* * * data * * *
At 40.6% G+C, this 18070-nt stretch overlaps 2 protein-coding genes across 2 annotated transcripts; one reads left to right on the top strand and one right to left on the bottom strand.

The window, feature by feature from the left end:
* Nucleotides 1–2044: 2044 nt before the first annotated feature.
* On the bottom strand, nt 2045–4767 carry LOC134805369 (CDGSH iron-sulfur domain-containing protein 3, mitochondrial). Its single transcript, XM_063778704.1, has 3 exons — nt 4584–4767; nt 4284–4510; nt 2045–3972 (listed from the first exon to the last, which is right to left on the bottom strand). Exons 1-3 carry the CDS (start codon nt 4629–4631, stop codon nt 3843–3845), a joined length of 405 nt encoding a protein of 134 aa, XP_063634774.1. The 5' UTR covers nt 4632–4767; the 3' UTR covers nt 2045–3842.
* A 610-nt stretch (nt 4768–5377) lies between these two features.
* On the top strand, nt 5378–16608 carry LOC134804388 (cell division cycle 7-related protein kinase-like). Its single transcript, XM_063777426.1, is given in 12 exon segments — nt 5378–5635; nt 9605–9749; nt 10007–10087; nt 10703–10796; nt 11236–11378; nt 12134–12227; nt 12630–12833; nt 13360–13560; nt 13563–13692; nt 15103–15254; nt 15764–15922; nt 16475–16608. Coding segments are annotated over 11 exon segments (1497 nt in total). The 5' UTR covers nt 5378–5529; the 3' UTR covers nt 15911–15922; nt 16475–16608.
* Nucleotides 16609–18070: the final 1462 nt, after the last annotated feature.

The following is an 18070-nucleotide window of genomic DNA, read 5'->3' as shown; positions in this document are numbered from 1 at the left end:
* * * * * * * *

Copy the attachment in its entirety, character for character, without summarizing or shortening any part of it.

At 40.6% G+C, this 18070-nt stretch overlaps 2 protein-coding genes across 2 annotated transcripts; one reads left to right on the top strand and one right to left on the bottom strand.

The window, feature by feature from the left end:
* Nucleotides 1–2044: 2044 nt before the first annotated feature.
* On the bottom strand, nt 2045–4767 carry LOC134805369 (CDGSH iron-sulfur domain-containing protein 3, mitochondrial). Its single transcript, XM_063778704.1, has 3 exons — nt 4584–4767; nt 4284–4510; nt 2045–3972 (listed from the first exon to the last, which is right to left on the bottom strand). Exons 1-3 carry the CDS (start codon nt 4629–4631, stop codon nt 3843–3845), a joined length of 405 nt encoding a protein of 134 aa, XP_063634774.1. The 5' UTR covers nt 4632–4767; the 3' UTR covers nt 2045–3842.
* A 610-nt stretch (nt 4768–5377) lies between these two features.
* On the top strand, nt 5378–16608 carry LOC134804388 (cell division cycle 7-related protein kinase-like). Its single transcript, XM_063777426.1, is given in 12 exon segments — nt 5378–5635; nt 9605–9749; nt 10007–10087; nt 10703–10796; nt 11236–11378; nt 12134–12227; nt 12630–12833; nt 13360–13560; nt 13563–13692; nt 15103–15254; nt 15764–15922; nt 16475–16608. Coding segments are annotated over 11 exon segments (1497 nt in total). The 5' UTR covers nt 5378–5529; the 3' UTR covers nt 15911–15922; nt 16475–16608.
* Nucleotides 16609–18070: the final 1462 nt, after the last annotated feature.

The following is an 18070-nucleotide window of genomic DNA, read 5'->3' as shown; positions in this document are numbered from 1 at the left end: